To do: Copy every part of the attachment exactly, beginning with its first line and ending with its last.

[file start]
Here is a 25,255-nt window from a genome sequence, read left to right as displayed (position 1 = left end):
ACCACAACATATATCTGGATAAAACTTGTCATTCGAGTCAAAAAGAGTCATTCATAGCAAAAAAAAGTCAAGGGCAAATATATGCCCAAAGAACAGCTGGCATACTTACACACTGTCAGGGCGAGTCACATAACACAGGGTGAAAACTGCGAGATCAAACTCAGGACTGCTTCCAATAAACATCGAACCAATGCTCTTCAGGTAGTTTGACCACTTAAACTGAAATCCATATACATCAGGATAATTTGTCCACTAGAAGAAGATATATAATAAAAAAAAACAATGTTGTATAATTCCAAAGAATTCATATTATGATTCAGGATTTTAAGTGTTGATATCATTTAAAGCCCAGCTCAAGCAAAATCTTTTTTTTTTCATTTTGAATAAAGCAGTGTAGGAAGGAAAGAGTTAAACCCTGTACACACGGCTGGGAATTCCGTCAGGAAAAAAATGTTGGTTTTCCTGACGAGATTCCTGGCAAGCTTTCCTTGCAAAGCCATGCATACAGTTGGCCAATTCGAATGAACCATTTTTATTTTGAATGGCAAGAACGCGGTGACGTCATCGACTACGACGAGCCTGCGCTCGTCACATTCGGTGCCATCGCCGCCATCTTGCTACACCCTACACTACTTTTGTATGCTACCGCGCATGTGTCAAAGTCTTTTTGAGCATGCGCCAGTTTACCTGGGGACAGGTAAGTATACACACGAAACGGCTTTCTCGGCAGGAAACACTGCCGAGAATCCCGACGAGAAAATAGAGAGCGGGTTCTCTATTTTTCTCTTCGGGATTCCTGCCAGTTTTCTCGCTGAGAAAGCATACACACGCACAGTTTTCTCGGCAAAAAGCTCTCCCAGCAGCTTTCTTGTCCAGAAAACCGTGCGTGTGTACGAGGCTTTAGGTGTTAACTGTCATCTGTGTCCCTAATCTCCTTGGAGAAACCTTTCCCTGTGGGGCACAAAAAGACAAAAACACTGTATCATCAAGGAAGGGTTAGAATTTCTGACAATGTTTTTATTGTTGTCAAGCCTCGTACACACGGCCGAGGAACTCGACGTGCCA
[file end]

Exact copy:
Here is a 25,255-nt window from a genome sequence, read left to right as displayed (position 1 = left end):
ACCACAACATATATCTGGATAAAACTTGTCATTCGAGTCAAAAAGAGTCATTCATAGCAAAAAAAAGTCAAGGGCAAATATATGCCCAAAGAACAGCTGGCATACTTACACACTGTCAGGGCGAGTCACATAACACAGGGTGAAAACTGCGAGATCAAACTCAGGACTGCTTCCAATAAACATCGAACCAATGCTCTTCAGGTAGTTTGACCACTTAAACTGAAATCCATATACATCAGGATAATTTGTCCACTAGAAGAAGATATATAATAAAAAAAAACAATGTTGTATAATTCCAAAGAATTCATATTATGATTCAGGATTTTAAGTGTTGATATCATTTAAAGCCCAGCTCAAGCAAAATCTTTTTTTTTTCATTTTGAATAAAGCAGTGTAGGAAGGAAAGAGTTAAACCCTGTACACACGGCTGGGAATTCCGTCAGGAAAAAAATGTTGGTTTTCCTGACGAGATTCCTGGCAAGCTTTCCTTGCAAAGCCATGCATACAGTTGGCCAATTCGAATGAACCATTTTTATTTTGAATGGCAAGAACGCGGTGACGTCATCGACTACGACGAGCCTGCGCTCGTCACATTCGGTGCCATCGCCGCCATCTTGCTACACCCTACACTACTTTTGTATGCTACCGCGCATGTGTCAAAGTCTTTTTGAGCATGCGCCAGTTTACCTGGGGACAGGTAAGTATACACACGAAACGGCTTTCTCGGCAGGAAACACTGCCGAGAATCCCGACGAGAAAATAGAGAGCGGGTTCTCTATTTTTCTCTTCGGGATTCCTGCCAGTTTTCTCGCTGAGAAAGCATACACACGCACAGTTTTCTCGGCAAAAAGCTCTCCCAGCAGCTTTCTTGTCCAGAAAACCGTGCGTGTGTACGAGGCTTTAGGTGTTAACTGTCATCTGTGTCCCTAATCTCCTTGGAGAAACCTTTCCCTGTGGGGCACAAAAAGACAAAAACACTGTATCATCAAGGAAGGGTTAGAATTTCTGACAATGTTTTTATTGTTGTCAAGCCTCGTACACACGGCCGAGGAACTCGACGTGCCA